Going back to a civilian lifestyle can be a tough experience for military veterans. But, one of the ways you can improve your chances of a successful and quick transition is to find a job. It is not an easy task though, as vets tend to have a higher unemployment rate than regular citizens – but it isn’t impossible by any stretch of the imagination.
So, if you are a military vet, what can you do to improve your chances of finding a new career? I’m going to provide you with some handy tips. Read on to find out more.
Go back to school
Going back to college to study is a logical step for many military vets. Look here for more info – http://www.accreditedschoolsonline.org/resources/higher-education-for-military-veterans/. It gives you the opportunity to learn new skills and also gives you the time to assimilate into civilian life. Your best bet is to seek out military career counselors, who will help you establish what you want and need from your life. They will talk with you and make suggestions about how your skills can be put to good use, and show you courses that might be of interest.
Polish up your resume
You will need an updated resume if you want to get a good job, so make sure yours is up to date and looking fantastic. Don’t forget, your prospective employers will want to see the skills you have acquired, rather than the duties you performed in service. So, talk about your leadership qualities if you had people serving under you, or your ability to work in a team, and abilities to solve problems. It’s fine to emphasize your military experience but the emphasis should focus on what you can do to help solve a potential employer’s current needs and problems. Make it very clear how your skills are transferrable.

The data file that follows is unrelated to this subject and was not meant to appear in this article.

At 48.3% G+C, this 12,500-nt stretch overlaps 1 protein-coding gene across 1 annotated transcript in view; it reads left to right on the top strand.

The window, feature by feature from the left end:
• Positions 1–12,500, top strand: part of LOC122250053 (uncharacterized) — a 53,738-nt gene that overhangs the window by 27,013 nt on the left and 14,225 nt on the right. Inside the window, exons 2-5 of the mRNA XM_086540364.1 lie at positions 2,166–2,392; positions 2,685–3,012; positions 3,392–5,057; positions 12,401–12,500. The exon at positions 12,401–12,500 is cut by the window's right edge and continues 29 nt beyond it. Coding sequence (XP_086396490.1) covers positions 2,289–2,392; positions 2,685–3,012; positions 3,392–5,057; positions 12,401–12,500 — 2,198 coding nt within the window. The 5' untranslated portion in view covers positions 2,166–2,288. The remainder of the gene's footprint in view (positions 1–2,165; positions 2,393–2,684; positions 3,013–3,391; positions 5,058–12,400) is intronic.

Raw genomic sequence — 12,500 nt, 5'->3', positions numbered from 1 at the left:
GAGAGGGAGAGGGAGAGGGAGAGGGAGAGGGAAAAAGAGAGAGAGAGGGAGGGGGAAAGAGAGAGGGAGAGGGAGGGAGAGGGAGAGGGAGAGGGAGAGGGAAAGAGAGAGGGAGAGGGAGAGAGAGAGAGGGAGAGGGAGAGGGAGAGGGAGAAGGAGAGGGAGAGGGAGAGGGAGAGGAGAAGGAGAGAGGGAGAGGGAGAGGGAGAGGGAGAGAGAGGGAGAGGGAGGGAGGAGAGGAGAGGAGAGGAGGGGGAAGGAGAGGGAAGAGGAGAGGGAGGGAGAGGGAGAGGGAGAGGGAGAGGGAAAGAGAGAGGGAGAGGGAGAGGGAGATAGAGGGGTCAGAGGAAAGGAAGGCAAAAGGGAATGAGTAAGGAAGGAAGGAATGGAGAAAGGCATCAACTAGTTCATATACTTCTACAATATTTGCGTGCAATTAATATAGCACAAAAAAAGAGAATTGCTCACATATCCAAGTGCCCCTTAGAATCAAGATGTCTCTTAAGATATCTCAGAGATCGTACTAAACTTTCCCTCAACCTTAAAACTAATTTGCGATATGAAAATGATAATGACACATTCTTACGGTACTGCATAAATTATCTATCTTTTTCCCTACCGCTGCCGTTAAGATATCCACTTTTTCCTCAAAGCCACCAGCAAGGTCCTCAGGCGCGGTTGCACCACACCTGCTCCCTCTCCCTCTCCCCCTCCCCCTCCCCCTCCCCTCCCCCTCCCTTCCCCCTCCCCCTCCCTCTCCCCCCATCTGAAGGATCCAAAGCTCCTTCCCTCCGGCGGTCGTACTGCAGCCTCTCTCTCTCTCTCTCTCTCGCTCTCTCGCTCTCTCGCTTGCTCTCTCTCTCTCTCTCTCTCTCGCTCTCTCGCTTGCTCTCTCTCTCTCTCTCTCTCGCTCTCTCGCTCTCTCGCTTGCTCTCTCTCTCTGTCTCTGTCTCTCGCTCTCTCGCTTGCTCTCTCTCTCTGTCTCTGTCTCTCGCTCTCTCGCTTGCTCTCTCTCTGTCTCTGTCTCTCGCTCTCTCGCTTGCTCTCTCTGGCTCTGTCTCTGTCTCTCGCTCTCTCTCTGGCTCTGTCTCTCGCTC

Finding work opportunities
There are plenty of places that list job opportunities, either online with job websites, or in your local paper. There are also placement opportunities for ex-service members. For example, Dollar General stores are renowned for taking on military vets. Head over here to find out more http://www.jobapplicationcenter.com/department-store-job-applications/dollar-general-application/. You might be surprised by the amount of work you can pick up through word of mouth, too. Ask your family and friends and see if they can point you in the right direction.
Address any issues
Unless you are very fortunate, there is a good chance that being in a combat situation has had an effect on you. And, even if you haven’t seen any combat, the transition from the military lifestyle to the professional workplace can be a shock to the system. So, it’s important that you seek help with anything that may be troubling you and maybe even consider joining a support group. It isn’t necessary that every issue be resolved before you start work, but it is vital that you have an understanding of what you are dealing with, and how it affects you. Whether it is a support program or a therapist, both can help you start to appreciate the differences of leading a civilian lifestyle.
Adjusting to a civilian life can be tough as a military vet. Hopefully this advice will be the first steps on the path to success. Good luck out there – and why not let me know how you get on?
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